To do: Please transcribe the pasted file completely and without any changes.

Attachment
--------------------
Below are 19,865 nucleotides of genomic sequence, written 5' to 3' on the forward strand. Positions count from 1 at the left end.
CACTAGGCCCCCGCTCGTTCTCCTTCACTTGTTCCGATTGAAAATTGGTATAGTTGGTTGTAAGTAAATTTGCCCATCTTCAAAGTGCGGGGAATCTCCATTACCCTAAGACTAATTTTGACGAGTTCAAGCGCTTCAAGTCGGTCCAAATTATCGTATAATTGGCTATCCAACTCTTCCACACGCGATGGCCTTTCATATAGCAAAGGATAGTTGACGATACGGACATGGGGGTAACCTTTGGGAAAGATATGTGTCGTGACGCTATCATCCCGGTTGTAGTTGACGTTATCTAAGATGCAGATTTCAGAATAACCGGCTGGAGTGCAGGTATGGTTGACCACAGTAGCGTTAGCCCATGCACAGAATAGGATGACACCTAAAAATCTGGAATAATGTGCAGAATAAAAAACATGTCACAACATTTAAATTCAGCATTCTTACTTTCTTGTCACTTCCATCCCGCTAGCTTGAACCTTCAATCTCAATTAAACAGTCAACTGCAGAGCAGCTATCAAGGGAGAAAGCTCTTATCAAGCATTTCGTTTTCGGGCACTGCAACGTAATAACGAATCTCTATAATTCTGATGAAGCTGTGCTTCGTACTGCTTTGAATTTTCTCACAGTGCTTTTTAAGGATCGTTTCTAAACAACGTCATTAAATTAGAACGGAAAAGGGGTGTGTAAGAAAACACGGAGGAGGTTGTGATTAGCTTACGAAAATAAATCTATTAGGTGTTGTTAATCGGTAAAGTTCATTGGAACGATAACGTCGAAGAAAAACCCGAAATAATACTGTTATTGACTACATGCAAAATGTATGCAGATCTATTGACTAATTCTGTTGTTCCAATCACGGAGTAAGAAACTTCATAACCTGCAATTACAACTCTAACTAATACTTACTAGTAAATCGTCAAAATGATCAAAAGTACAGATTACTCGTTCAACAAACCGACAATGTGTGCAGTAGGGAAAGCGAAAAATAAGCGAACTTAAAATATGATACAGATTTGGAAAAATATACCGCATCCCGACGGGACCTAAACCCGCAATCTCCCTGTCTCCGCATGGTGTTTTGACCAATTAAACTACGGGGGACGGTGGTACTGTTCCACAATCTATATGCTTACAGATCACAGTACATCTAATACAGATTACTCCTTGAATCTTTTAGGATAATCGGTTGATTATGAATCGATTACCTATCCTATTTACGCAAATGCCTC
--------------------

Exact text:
Below are 19,865 nucleotides of genomic sequence, written 5' to 3' on the forward strand. Positions count from 1 at the left end.
CACTAGGCCCCCGCTCGTTCTCCTTCACTTGTTCCGATTGAAAATTGGTATAGTTGGTTGTAAGTAAATTTGCCCATCTTCAAAGTGCGGGGAATCTCCATTACCCTAAGACTAATTTTGACGAGTTCAAGCGCTTCAAGTCGGTCCAAATTATCGTATAATTGGCTATCCAACTCTTCCACACGCGATGGCCTTTCATATAGCAAAGGATAGTTGACGATACGGACATGGGGGTAACCTTTGGGAAAGATATGTGTCGTGACGCTATCATCCCGGTTGTAGTTGACGTTATCTAAGATGCAGATTTCAGAATAACCGGCTGGAGTGCAGGTATGGTTGACCACAGTAGCGTTAGCCCATGCACAGAATAGGATGACACCTAAAAATCTGGAATAATGTGCAGAATAAAAAACATGTCACAACATTTAAATTCAGCATTCTTACTTTCTTGTCACTTCCATCCCGCTAGCTTGAACCTTCAATCTCAATTAAACAGTCAACTGCAGAGCAGCTATCAAGGGAGAAAGCTCTTATCAAGCATTTCGTTTTCGGGCACTGCAACGTAATAACGAATCTCTATAATTCTGATGAAGCTGTGCTTCGTACTGCTTTGAATTTTCTCACAGTGCTTTTTAAGGATCGTTTCTAAACAACGTCATTAAATTAGAACGGAAAAGGGGTGTGTAAGAAAACACGGAGGAGGTTGTGATTAGCTTACGAAAATAAATCTATTAGGTGTTGTTAATCGGTAAAGTTCATTGGAACGATAACGTCGAAGAAAAACCCGAAATAATACTGTTATTGACTACATGCAAAATGTATGCAGATCTATTGACTAATTCTGTTGTTCCAATCACGGAGTAAGAAACTTCATAACCTGCAATTACAACTCTAACTAATACTTACTAGTAAATCGTCAAAATGATCAAAAGTACAGATTACTCGTTCAACAAACCGACAATGTGTGCAGTAGGGAAAGCGAAAAATAAGCGAACTTAAAATATGATACAGATTTGGAAAAATATACCGCATCCCGACGGGACCTAAACCCGCAATCTCCCTGTCTCCGCATGGTGTTTTGACCAATTAAACTACGGGGGACGGTGGTACTGTTCCACAATCTATATGCTTACAGATCACAGTACATCTAATACAGATTACTCCTTGAATCTTTTAGGATAATCGGTTGATTATGAATCGATTACCTATCCTATTTACGCAAATGCCTC